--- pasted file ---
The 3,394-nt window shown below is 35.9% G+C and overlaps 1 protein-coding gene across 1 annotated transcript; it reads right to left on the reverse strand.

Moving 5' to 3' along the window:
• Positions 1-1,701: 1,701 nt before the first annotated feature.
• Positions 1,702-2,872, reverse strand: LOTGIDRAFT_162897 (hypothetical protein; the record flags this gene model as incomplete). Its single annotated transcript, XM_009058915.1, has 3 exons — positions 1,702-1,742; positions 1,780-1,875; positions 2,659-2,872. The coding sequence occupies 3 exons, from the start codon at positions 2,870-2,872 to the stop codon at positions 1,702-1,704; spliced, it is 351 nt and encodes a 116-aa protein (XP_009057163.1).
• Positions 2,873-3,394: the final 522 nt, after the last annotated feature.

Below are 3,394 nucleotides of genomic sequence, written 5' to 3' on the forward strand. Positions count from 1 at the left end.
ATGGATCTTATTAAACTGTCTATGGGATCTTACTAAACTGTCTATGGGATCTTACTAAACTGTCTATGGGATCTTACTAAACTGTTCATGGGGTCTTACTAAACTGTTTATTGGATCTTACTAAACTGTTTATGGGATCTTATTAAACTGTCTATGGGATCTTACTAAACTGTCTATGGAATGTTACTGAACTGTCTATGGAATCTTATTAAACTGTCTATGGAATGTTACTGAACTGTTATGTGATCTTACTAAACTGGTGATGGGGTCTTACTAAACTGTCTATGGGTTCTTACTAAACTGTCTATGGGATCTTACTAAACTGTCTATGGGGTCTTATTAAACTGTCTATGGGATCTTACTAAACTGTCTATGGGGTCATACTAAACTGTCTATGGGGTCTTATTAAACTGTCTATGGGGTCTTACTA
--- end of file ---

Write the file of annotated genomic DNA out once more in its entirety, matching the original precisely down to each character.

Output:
The 3,394-nt window shown below is 35.9% G+C and overlaps 1 protein-coding gene across 1 annotated transcript; it reads right to left on the reverse strand.

Moving 5' to 3' along the window:
• Positions 1-1,701: 1,701 nt before the first annotated feature.
• Positions 1,702-2,872, reverse strand: LOTGIDRAFT_162897 (hypothetical protein; the record flags this gene model as incomplete). Its single annotated transcript, XM_009058915.1, has 3 exons — positions 1,702-1,742; positions 1,780-1,875; positions 2,659-2,872. The coding sequence occupies 3 exons, from the start codon at positions 2,870-2,872 to the stop codon at positions 1,702-1,704; spliced, it is 351 nt and encodes a 116-aa protein (XP_009057163.1).
• Positions 2,873-3,394: the final 522 nt, after the last annotated feature.

Below are 3,394 nucleotides of genomic sequence, written 5' to 3' on the forward strand. Positions count from 1 at the left end.
ATGGATCTTATTAAACTGTCTATGGGATCTTACTAAACTGTCTATGGGATCTTACTAAACTGTCTATGGGATCTTACTAAACTGTTCATGGGGTCTTACTAAACTGTTTATTGGATCTTACTAAACTGTTTATGGGATCTTATTAAACTGTCTATGGGATCTTACTAAACTGTCTATGGAATGTTACTGAACTGTCTATGGAATCTTATTAAACTGTCTATGGAATGTTACTGAACTGTTATGTGATCTTACTAAACTGGTGATGGGGTCTTACTAAACTGTCTATGGGTTCTTACTAAACTGTCTATGGGATCTTACTAAACTGTCTATGGGGTCTTATTAAACTGTCTATGGGATCTTACTAAACTGTCTATGGGGTCATACTAAACTGTCTATGGGGTCTTATTAAACTGTCTATGGGGTCTTACTA